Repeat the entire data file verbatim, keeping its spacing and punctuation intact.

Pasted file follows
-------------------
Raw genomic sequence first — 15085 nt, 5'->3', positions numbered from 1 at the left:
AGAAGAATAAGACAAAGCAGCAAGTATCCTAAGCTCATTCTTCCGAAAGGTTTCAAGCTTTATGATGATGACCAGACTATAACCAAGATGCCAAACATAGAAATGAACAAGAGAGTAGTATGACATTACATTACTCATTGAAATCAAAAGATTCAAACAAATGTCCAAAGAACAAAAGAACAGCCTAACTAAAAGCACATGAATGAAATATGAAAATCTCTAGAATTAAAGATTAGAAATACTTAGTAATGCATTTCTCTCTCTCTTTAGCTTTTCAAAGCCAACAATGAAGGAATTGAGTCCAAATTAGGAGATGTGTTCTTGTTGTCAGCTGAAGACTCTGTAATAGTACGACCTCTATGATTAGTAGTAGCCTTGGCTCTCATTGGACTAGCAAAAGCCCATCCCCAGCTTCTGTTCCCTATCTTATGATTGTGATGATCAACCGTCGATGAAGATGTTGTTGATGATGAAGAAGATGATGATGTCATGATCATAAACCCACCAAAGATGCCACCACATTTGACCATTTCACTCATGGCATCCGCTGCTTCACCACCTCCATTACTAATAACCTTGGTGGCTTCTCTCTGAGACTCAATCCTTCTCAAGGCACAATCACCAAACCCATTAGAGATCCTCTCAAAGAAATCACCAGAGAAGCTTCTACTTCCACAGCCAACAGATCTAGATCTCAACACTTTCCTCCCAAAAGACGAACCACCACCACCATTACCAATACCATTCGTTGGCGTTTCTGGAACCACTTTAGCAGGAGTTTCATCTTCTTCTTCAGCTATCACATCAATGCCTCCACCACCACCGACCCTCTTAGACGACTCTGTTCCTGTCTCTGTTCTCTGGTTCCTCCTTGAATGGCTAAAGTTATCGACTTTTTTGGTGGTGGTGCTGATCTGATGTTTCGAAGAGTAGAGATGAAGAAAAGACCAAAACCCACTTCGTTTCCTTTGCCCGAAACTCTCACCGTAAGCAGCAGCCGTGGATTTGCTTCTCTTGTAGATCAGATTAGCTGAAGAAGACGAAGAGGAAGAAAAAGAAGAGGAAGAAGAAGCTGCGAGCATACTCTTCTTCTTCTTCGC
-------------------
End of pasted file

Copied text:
Raw genomic sequence first — 15085 nt, 5'->3', positions numbered from 1 at the left:
AGAAGAATAAGACAAAGCAGCAAGTATCCTAAGCTCATTCTTCCGAAAGGTTTCAAGCTTTATGATGATGACCAGACTATAACCAAGATGCCAAACATAGAAATGAACAAGAGAGTAGTATGACATTACATTACTCATTGAAATCAAAAGATTCAAACAAATGTCCAAAGAACAAAAGAACAGCCTAACTAAAAGCACATGAATGAAATATGAAAATCTCTAGAATTAAAGATTAGAAATACTTAGTAATGCATTTCTCTCTCTCTTTAGCTTTTCAAAGCCAACAATGAAGGAATTGAGTCCAAATTAGGAGATGTGTTCTTGTTGTCAGCTGAAGACTCTGTAATAGTACGACCTCTATGATTAGTAGTAGCCTTGGCTCTCATTGGACTAGCAAAAGCCCATCCCCAGCTTCTGTTCCCTATCTTATGATTGTGATGATCAACCGTCGATGAAGATGTTGTTGATGATGAAGAAGATGATGATGTCATGATCATAAACCCACCAAAGATGCCACCACATTTGACCATTTCACTCATGGCATCCGCTGCTTCACCACCTCCATTACTAATAACCTTGGTGGCTTCTCTCTGAGACTCAATCCTTCTCAAGGCACAATCACCAAACCCATTAGAGATCCTCTCAAAGAAATCACCAGAGAAGCTTCTACTTCCACAGCCAACAGATCTAGATCTCAACACTTTCCTCCCAAAAGACGAACCACCACCACCATTACCAATACCATTCGTTGGCGTTTCTGGAACCACTTTAGCAGGAGTTTCATCTTCTTCTTCAGCTATCACATCAATGCCTCCACCACCACCGACCCTCTTAGACGACTCTGTTCCTGTCTCTGTTCTCTGGTTCCTCCTTGAATGGCTAAAGTTATCGACTTTTTTGGTGGTGGTGCTGATCTGATGTTTCGAAGAGTAGAGATGAAGAAAAGACCAAAACCCACTTCGTTTCCTTTGCCCGAAACTCTCACCGTAAGCAGCAGCCGTGGATTTGCTTCTCTTGTAGATCAGATTAGCTGAAGAAGACGAAGAGGAAGAAAAAGAAGAGGAAGAAGAAGCTGCGAGCATACTCTTCTTCTTCTTCGC